Why folkVOTE

A Message from Si Kahn

It’s exactly 55 years since the summer of 1965, when I went South to join the Southern Civil Rights Movement. I was a volunteer with the Student Nonviolent Coordinating Committee, more popularly known as SNCC (pronounced SNICK), the young people’s wing of The Movement that believed in living and organizing among the people. I was assigned to Forrest City, Arkansas, named after Confederate General Nathan Bedford Forrest, the first Grand Wizard of the Ku Klux Klan. All I can say is that the white people of Forrest City certainly lived up to their town’s namesake’s reputation.

Congress had just passed and President Lyndon Baines Johnson had signed the Voting Rights Act of 1965 that at least in theory prohibited racial discrimination in voting. So the leaders of SNCC decided to test whether the new law meant what it said by going up and down the streets in Forrest City’s African American neighborhoods, trying to get as many people as we could to register to vote.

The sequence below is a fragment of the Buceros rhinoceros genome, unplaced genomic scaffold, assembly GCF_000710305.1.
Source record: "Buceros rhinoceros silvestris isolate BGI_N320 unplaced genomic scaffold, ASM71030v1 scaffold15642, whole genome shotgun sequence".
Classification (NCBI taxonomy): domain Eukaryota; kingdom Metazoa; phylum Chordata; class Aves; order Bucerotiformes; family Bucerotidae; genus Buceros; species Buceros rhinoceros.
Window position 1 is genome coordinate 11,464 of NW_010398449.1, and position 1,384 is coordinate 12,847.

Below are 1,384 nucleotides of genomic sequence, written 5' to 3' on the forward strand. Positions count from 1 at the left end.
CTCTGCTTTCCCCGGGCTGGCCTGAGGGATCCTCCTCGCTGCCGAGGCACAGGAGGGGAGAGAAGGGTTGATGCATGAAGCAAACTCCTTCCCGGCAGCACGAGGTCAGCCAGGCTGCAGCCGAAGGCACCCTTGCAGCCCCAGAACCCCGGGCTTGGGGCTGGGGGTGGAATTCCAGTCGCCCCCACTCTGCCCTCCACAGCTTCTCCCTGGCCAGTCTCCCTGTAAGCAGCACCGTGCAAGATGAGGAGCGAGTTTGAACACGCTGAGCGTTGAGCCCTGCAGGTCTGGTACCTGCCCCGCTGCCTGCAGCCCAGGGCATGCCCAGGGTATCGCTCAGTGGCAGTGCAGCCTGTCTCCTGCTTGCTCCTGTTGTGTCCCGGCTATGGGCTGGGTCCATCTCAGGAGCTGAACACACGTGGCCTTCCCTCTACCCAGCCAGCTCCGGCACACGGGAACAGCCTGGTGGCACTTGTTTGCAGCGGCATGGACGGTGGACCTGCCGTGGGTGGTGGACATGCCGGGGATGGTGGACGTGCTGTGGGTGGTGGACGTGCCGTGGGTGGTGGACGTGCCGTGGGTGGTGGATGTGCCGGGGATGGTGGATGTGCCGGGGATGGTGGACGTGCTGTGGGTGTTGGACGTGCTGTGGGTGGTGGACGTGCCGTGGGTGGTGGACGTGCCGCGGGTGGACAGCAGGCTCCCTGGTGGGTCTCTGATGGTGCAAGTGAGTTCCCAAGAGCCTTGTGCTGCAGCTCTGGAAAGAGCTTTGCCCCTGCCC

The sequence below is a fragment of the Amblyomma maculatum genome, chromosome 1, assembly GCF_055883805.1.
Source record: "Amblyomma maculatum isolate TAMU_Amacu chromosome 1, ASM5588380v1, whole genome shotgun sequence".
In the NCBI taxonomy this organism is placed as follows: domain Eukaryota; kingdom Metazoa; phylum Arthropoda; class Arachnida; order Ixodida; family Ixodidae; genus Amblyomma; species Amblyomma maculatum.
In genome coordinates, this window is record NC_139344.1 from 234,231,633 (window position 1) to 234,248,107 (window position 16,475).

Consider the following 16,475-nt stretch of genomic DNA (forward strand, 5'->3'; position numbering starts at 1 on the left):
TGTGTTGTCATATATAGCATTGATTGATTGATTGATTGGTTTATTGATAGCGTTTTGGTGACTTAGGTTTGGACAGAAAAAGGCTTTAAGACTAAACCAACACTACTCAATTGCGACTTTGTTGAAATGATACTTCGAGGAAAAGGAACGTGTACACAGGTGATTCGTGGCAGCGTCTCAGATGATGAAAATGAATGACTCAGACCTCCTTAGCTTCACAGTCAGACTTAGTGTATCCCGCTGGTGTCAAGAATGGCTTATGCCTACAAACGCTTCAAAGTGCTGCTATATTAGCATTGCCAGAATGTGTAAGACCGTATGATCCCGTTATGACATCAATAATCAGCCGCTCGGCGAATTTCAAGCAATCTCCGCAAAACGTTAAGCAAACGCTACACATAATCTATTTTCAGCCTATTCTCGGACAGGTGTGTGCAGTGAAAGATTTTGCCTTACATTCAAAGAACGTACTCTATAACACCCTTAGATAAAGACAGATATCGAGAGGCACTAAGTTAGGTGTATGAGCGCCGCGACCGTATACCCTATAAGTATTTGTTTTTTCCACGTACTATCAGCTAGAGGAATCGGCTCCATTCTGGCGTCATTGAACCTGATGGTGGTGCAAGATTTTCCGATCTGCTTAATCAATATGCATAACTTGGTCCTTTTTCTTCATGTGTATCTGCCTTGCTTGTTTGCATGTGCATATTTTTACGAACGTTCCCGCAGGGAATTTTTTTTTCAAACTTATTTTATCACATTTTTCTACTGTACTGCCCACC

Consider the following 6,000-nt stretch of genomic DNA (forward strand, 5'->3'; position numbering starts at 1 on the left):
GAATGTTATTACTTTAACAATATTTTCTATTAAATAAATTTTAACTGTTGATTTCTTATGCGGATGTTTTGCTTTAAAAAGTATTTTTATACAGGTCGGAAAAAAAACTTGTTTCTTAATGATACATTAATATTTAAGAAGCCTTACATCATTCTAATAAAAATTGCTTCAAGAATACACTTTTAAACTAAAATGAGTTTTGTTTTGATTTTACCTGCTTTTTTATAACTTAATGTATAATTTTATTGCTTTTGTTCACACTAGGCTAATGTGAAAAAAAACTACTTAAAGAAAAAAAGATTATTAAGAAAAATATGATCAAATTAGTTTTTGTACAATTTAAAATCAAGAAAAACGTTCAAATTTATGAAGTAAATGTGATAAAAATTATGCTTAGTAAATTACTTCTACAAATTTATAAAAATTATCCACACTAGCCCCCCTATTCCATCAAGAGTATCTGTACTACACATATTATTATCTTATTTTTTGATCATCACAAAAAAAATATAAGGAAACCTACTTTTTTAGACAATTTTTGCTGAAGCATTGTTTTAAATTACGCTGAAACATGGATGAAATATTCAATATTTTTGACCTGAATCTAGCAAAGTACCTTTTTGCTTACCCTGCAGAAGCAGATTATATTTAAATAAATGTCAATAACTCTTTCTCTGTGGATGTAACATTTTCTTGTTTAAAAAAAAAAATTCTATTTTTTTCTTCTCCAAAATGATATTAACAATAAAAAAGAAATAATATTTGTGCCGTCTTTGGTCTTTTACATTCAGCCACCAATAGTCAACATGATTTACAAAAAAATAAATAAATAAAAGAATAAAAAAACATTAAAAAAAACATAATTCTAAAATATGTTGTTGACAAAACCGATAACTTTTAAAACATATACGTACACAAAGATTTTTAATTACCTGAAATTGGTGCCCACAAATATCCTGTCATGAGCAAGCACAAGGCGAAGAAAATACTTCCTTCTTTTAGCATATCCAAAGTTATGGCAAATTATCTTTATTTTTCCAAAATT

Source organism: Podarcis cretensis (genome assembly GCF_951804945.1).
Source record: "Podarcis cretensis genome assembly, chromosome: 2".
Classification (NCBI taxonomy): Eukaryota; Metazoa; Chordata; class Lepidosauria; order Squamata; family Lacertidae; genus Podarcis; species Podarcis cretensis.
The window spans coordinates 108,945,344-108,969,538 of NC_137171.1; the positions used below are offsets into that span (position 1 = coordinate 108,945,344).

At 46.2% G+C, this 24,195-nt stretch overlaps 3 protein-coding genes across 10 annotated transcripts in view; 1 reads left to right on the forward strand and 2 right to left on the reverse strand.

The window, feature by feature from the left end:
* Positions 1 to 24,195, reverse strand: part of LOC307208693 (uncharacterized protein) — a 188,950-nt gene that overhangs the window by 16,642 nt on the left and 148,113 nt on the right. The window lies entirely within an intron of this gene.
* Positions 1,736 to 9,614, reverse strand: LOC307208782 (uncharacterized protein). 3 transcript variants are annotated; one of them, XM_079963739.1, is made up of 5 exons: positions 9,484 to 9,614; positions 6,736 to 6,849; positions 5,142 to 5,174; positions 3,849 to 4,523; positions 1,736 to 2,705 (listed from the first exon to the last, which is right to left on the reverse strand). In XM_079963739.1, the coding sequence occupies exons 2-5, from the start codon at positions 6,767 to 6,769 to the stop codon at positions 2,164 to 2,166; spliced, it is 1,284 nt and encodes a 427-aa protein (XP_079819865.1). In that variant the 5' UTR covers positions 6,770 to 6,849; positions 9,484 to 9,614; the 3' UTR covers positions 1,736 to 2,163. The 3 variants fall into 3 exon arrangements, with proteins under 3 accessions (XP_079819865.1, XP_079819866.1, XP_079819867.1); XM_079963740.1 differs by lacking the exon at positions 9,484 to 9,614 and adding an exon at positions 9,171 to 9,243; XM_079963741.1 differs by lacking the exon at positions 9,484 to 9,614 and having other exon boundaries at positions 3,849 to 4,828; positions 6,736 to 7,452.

Now in 2020, voting is at least as important as it was back then. That’s why Art Menius and I launched folkVOTE, to help musicians and music lovers do our part to help make sure as many people register and vote this year as possible. Nothing less than the fate of democracy is at stake.

Please send us your voting-related videos and songs

folkVOTE welcomes songs about voting and why we vote from almost all political viewpoints, left, right, or in the middle. Please send your lyrics and YouTube links, no matter how basic and homemade, to November3@folkvote.sikahn.com.

We shall not post lyrics or videos that contain what we deem to be hate speech, racist content, deliberately misleading statements, or calls to violence. folkVOTE is about inspiring people to use the ballot box to achieve positive change through full citizen participation.